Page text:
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  1. Member
    Join Date
    Oct 2013
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    West TN
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    I realize up front this is a rather loaded question, but hopefully someone way smarter than me understands and can answer. A ton of TV shows that I download are 350-400 MB for a 45 min recording, and then 800 MB to 1 GB for general movies. AVI and MP4 seem to be the most popular formats.

    My end goal is to downsize MTS files that come off our HD hand held at the rate of about 1 GB per 8 minutes. We have plenty of hard drive space, but I want to lighten the load for family who like to stream home videos remotely and also be able to put a decent amount of footage on 4.7 GB DVD's for sharing. The ratios from my original statement would be great. There must be some sort of standard or something that I don't know about as those file sizes are really common coming from random, different sources for totally different TV shows.

    I currently have Handbrake, WinAvi, and Audials One (none of which I am very skilled in). Freeware is good, but I certainly don't mind investing in a decent, user friendly software package if there is one that comes highly recommended. I played around with WinAvi, but for the life of me I can't get anything even close to the desired compression ratio.

    Thanks in advance for any advice.

    ~Vol

    P.S. The simpler the better. Utopia would be a drag & drop style batch converter that didn't have a bazillion line item encoder options to figure out. I'm not an AV professional!
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  2. aBigMeanie aedipuss's Avatar
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    Oct 2005
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    666th portal
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    there is only one rule for video filesize. filesize = bitrate x time. that's it. no options. how you achieve that filesize is up to you. higher bitrates mean larger files but also higher quality video.

    a fairly easy to use handbrake frontend/gui is vidcoder. you can specify the output in terms of quality, bitrate, or filesize. you might wish to make both high quality files and low bitrate for streaming files as they are incompatible outcomes.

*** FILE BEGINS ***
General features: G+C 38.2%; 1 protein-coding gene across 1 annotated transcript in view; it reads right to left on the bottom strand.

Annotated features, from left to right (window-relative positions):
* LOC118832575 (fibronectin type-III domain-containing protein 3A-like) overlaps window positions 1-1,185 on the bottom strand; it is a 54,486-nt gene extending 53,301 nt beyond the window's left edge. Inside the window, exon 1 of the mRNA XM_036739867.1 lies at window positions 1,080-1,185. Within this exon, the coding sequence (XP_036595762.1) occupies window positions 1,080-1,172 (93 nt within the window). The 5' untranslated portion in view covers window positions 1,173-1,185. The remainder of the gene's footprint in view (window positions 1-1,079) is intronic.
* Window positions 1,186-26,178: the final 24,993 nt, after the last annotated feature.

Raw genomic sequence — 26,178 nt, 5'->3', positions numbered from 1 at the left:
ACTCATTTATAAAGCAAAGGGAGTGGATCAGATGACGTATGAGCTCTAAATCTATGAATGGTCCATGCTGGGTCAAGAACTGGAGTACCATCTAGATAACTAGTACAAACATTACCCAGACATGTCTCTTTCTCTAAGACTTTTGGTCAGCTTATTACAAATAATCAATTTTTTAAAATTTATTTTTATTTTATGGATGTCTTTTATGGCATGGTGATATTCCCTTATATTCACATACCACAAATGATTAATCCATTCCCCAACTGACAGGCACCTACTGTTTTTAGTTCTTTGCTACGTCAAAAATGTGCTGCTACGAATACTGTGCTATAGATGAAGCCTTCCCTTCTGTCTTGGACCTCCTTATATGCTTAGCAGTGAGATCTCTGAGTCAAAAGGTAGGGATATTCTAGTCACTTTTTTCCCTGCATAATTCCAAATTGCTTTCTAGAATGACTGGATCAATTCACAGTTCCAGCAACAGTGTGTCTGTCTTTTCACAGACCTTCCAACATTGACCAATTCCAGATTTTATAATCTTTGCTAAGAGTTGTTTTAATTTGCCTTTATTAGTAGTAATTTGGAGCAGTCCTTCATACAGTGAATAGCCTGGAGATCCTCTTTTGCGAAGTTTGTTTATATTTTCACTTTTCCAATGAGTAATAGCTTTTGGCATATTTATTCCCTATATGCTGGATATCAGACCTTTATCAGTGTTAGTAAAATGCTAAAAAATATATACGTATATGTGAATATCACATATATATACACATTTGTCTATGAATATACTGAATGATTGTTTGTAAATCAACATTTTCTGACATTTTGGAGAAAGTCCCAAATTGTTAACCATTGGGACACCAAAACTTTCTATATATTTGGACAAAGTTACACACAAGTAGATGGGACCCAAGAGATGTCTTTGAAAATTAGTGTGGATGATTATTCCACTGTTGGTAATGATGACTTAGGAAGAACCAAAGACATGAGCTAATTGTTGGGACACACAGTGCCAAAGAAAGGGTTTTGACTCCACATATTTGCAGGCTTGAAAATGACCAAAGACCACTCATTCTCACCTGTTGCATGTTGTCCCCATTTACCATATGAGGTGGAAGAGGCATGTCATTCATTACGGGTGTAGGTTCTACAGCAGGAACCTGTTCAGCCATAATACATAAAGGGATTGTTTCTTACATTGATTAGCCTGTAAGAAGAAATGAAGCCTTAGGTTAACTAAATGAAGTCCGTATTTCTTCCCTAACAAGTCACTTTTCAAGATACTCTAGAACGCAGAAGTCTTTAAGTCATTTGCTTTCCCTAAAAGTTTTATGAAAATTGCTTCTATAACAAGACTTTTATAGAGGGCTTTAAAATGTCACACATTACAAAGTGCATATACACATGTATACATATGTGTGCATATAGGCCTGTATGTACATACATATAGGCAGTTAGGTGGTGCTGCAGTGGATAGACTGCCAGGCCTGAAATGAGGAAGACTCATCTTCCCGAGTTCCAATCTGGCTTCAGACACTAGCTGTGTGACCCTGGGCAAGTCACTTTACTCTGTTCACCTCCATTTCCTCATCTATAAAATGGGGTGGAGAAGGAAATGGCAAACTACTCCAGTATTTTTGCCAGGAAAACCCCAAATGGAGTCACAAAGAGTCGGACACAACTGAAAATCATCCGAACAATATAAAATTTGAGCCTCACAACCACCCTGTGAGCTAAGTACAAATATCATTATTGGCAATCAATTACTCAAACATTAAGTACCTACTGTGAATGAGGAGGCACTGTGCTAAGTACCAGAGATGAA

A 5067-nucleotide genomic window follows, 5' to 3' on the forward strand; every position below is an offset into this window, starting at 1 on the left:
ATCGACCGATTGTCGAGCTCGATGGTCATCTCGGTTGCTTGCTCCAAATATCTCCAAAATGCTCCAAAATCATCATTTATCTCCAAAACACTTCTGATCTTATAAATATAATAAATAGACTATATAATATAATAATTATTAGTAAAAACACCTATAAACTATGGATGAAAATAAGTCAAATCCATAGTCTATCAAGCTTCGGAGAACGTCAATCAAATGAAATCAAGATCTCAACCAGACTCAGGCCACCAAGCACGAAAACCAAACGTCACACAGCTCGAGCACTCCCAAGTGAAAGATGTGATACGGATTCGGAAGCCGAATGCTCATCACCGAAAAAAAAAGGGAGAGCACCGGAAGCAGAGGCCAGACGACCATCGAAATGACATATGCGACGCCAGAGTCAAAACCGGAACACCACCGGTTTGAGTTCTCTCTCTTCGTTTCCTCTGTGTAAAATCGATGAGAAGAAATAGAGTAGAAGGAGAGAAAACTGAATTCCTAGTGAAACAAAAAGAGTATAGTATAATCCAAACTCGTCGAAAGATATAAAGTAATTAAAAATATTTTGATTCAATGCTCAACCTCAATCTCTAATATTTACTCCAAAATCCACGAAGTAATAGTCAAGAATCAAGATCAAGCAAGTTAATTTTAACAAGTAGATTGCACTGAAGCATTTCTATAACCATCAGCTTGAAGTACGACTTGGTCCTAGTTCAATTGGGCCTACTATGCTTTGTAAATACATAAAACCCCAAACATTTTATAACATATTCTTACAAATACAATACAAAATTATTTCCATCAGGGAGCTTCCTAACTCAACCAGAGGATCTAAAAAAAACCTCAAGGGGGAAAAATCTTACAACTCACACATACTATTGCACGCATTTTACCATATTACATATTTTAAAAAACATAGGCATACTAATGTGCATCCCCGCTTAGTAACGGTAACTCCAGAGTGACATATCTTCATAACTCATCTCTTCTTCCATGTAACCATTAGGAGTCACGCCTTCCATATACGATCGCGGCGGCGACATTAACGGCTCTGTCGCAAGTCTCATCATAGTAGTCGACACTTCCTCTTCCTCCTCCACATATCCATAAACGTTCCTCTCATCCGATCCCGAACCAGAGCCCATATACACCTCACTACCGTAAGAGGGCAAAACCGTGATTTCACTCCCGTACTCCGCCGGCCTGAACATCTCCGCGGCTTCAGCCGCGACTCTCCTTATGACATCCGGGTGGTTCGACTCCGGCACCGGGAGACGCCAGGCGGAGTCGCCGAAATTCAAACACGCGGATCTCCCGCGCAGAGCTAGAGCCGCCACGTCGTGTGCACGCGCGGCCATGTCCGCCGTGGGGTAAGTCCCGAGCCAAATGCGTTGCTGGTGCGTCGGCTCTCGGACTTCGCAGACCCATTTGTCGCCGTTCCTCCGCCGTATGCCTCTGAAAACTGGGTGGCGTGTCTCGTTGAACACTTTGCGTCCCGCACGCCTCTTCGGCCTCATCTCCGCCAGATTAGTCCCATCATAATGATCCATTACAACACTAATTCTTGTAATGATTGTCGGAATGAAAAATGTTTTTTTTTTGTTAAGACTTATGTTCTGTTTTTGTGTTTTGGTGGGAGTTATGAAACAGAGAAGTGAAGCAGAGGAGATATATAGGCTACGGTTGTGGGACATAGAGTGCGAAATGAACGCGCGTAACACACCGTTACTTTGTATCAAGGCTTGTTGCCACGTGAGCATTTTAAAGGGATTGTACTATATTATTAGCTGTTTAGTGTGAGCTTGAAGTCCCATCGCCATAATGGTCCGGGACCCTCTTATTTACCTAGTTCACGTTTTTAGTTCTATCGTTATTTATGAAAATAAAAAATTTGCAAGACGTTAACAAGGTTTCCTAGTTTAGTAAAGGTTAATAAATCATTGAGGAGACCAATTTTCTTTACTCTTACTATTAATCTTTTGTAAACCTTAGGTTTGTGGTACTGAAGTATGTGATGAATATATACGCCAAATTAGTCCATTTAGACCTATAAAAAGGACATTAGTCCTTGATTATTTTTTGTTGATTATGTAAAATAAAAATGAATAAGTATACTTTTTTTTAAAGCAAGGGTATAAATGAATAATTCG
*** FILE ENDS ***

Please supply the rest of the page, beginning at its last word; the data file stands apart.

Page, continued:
--
    "a lot of people are better dead" - prisoner KSC2-303
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  3. there is only one rule for video filesize. filesize = bitrate x time.
    + container overhead
    for fun: encode video with a low resolution and a low quantizer (just to get a small file size) and mux it into a transport stream container and then compare the size of the raw video stream and the muxed output
    users currently on my ignore list: deadrats, Stears555
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  4. Member
    Join Date
    Jan 2018
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    Budapest
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    hi, i'm trying to convert dvds into something (mp4, mkv, something like that) but whatever settings I use it's just not right, the picture is shrunk into the middle of the screen.
    Could you help me, what settings should I use. Thanx in advance.
    Csaba
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  5. Mod Neophyte Super Moderator redwudz's Avatar
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    Sep 2002
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    USA
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    I use VidCoder.

    H264 encoding, framerate same as source, Constant Quality to 18.5 (or higher if you want a smaller file). Detelecine set to default.